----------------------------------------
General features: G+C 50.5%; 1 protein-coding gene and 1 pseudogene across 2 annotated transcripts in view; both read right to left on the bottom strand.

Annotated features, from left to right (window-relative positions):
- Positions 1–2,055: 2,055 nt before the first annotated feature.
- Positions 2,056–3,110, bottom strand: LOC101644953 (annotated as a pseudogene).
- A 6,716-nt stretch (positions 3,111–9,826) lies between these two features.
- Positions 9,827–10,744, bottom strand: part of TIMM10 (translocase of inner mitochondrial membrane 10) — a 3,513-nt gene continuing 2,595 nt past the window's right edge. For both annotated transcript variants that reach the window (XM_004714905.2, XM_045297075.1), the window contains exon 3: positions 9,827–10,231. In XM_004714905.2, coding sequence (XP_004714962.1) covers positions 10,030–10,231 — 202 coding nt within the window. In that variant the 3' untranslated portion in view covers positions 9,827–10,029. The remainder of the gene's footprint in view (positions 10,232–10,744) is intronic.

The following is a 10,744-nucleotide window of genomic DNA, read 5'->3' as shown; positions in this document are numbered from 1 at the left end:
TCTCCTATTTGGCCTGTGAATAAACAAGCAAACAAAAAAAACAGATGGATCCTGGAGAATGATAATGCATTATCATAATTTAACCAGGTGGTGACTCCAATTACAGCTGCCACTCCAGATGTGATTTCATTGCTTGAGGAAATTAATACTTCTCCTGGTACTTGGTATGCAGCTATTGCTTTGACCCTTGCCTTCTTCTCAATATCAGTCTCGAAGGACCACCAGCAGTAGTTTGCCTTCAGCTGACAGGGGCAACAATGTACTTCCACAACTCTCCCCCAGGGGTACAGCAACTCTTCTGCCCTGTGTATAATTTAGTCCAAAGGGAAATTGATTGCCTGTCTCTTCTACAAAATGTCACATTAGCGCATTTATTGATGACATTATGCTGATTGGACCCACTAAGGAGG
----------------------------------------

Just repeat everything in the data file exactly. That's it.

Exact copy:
General features: G+C 50.5%; 1 protein-coding gene and 1 pseudogene across 2 annotated transcripts in view; both read right to left on the bottom strand.

Annotated features, from left to right (window-relative positions):
- Positions 1–2,055: 2,055 nt before the first annotated feature.
- Positions 2,056–3,110, bottom strand: LOC101644953 (annotated as a pseudogene).
- A 6,716-nt stretch (positions 3,111–9,826) lies between these two features.
- Positions 9,827–10,744, bottom strand: part of TIMM10 (translocase of inner mitochondrial membrane 10) — a 3,513-nt gene continuing 2,595 nt past the window's right edge. For both annotated transcript variants that reach the window (XM_004714905.2, XM_045297075.1), the window contains exon 3: positions 9,827–10,231. In XM_004714905.2, coding sequence (XP_004714962.1) covers positions 10,030–10,231 — 202 coding nt within the window. In that variant the 3' untranslated portion in view covers positions 9,827–10,029. The remainder of the gene's footprint in view (positions 10,232–10,744) is intronic.

The following is a 10,744-nucleotide window of genomic DNA, read 5'->3' as shown; positions in this document are numbered from 1 at the left end:
TCTCCTATTTGGCCTGTGAATAAACAAGCAAACAAAAAAAACAGATGGATCCTGGAGAATGATAATGCATTATCATAATTTAACCAGGTGGTGACTCCAATTACAGCTGCCACTCCAGATGTGATTTCATTGCTTGAGGAAATTAATACTTCTCCTGGTACTTGGTATGCAGCTATTGCTTTGACCCTTGCCTTCTTCTCAATATCAGTCTCGAAGGACCACCAGCAGTAGTTTGCCTTCAGCTGACAGGGGCAACAATGTACTTCCACAACTCTCCCCCAGGGGTACAGCAACTCTTCTGCCCTGTGTATAATTTAGTCCAAAGGGAAATTGATTGCCTGTCTCTTCTACAAAATGTCACATTAGCGCATTTATTGATGACATTATGCTGATTGGACCCACTAAGGAGG